This approach is based on concepts developed by the British philosopher John Locke. John Locke wrote the “Two Treatises of Government” in which he primarily argues that people form governments through social contract for preservation of their natural rights.30 According to this approach, all people have natural rights to life, liberty and property, which the government of the land is duty-bound to protect. Because this philosophy highlights the natural right of a person, it is often referred to as ‘natural right’ philosophy. According to Locke, if a person removes a property from nature and works on it (‘mixed his labour’) to add value to it, the result is his property. It is in this context that intellectual property would deserve protection.

1.2.2 Self-expression

This approach is based in the German philosopher Friederich Hegel’s philosophy regarding freedom, self-expression and property. It also drew support from other philosophers like S. Avineri, J. Waldron, M. Radin, and John Rawls. According to this view, intellectual property can act as a medium for a person’s self-expression and development because it helps a person to identify himself or herself with the outside world and allow control over his or her expression and creativity as his or her property.

1.2.3 Utilitarian

The utilitarian approach can be said to be the main foundation of iprs today, propounded by the English philosopher Jeremy Bentham in 1780.31 According to his utilitarian philosophy, an act can be considered as utility based on whether it brings more pleasure, happiness or prevents pain or unhappiness than any other alternative. The characteristics of bringing more pleasure or removing pain can be stated to result in more welfare enhancing for people. Patents protection is hence justified since they increase utility in society by encouraging artists, authors and inventors through rewards and incentives; thus, they contribute to the enhancement of arts, science and technology. To be more precise, Bentham justifies patents as a way of reward for labour, where he categorises labour as the physical labour needed to bring an effect and the skill and mental power needed for the labour. After considering different possible incentives, he concludes that a temporary monopoly to the author of the invention in exclusion of all others is the appropriate ‘recompense’ for such industriousness, genius and ingenuity that goes into the invention.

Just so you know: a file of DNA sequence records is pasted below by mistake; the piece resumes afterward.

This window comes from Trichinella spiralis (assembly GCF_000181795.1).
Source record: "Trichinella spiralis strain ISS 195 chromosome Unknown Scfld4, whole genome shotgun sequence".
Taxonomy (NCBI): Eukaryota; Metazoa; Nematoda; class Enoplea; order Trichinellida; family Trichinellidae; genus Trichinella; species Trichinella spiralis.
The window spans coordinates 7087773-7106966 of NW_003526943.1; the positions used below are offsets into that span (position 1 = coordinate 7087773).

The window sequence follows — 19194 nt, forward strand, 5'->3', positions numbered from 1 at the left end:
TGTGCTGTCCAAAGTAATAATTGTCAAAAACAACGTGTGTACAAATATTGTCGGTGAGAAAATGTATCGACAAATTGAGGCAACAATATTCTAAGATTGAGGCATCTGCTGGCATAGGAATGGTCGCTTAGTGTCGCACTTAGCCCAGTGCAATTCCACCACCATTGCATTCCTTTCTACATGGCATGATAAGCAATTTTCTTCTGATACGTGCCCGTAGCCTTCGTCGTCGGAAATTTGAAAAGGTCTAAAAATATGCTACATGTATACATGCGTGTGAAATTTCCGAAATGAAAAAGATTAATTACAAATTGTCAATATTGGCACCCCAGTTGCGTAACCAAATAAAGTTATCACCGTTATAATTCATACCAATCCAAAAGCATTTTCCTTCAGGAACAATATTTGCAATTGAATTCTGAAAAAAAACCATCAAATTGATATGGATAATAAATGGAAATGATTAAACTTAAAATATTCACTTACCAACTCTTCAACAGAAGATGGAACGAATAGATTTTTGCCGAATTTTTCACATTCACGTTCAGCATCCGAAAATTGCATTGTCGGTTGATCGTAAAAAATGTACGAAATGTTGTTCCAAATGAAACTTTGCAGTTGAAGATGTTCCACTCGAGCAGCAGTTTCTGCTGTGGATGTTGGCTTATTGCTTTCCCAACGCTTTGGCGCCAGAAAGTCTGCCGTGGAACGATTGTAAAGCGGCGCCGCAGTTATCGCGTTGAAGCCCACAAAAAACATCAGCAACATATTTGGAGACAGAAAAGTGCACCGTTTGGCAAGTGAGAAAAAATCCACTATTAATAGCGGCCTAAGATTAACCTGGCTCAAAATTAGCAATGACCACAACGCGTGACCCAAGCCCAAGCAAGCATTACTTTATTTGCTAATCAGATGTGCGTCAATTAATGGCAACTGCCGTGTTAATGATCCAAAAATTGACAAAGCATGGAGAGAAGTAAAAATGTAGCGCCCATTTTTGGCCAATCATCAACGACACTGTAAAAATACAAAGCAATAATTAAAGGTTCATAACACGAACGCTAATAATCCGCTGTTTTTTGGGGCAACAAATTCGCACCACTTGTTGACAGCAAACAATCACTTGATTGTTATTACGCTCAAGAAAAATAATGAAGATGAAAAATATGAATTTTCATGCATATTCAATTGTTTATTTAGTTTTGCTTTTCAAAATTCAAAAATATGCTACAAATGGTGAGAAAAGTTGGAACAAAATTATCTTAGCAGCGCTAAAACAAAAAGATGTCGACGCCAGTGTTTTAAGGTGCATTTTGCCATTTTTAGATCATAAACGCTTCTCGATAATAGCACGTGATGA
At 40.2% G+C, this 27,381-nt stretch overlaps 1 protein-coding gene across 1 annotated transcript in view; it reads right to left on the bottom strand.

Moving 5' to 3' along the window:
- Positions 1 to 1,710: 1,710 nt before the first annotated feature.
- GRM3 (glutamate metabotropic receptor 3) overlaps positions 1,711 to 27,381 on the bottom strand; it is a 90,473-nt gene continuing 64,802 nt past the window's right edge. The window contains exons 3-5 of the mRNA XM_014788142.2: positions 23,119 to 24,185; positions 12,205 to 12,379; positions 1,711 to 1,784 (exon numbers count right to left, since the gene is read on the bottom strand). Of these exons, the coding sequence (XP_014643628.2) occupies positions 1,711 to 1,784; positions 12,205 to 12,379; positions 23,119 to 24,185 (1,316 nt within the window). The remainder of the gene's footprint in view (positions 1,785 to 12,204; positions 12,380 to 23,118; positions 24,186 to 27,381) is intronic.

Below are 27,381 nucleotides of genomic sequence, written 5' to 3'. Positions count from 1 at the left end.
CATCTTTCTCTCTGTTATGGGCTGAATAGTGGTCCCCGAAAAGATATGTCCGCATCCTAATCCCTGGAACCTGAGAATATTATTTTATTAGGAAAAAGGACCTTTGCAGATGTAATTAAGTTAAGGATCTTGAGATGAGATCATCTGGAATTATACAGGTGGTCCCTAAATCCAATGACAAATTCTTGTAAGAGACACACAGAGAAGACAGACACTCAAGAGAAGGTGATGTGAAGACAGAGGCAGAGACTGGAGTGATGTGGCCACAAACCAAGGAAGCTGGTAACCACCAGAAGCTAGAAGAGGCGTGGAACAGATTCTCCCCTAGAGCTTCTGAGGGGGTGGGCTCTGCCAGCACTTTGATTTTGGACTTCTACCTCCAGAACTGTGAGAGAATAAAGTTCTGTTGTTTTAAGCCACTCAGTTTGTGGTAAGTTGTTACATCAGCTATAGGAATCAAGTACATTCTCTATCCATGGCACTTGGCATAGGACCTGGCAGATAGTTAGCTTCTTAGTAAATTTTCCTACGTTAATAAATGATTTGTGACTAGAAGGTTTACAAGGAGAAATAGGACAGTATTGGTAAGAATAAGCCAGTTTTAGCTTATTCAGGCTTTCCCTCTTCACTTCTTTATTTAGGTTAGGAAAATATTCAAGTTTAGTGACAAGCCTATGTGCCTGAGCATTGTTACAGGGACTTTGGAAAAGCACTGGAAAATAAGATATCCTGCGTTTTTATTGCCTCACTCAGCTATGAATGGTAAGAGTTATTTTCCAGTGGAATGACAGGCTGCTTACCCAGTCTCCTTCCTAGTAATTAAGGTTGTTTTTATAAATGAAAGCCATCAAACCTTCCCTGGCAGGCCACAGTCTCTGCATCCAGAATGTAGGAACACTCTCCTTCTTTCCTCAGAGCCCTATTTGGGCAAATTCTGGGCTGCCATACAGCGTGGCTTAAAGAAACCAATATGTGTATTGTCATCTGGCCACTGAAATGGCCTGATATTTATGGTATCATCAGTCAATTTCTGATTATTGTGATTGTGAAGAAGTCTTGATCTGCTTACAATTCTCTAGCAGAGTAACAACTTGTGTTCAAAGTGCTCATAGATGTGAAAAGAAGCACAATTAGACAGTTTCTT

This philosophy also influenced economist John Stuart Mill who even argued from a human rights perspective and stated that allowing others to freely use the inventor’s works without his consent would be immoral. According to him the inventor needs to be both compensated and rewarded. He states that although at times pecuniary grants are made to the inventor, it cannot suffice and an exclusive privilege for certain period is preferable.32

1.2.4 Human Rights

Further expanding on the human rights aspect of the Utilitarian philosophy that was influenced by economist John Stuart Mill as discussed earlier in this chapter, there has been contemporary efforts in linking iprs and human rights. The logic being, ability to use an inventor or creator’s works without his/her consent would be immoral and against his/her human rights. It is important to address the human rights approach since it is increasingly becoming important and relevant. The development of doctrinal human rights as a legal discipline has been more in public international law and has evolved in national jurisdictions locally as part of Constitutional law, only after the World War ii. On the contrary patents and copyrights as two of the mainstream ip protection has been well-established since very long time as human creativity involves reward from one’s labour and cannot be delinked from rights of the human. Further, it will be noticed that international agreements like the trips Agreement provides a direct link between sustainable development goals and human rights through the objectives of Article 7 and 8 of the Agreement of societal gains and public interest.33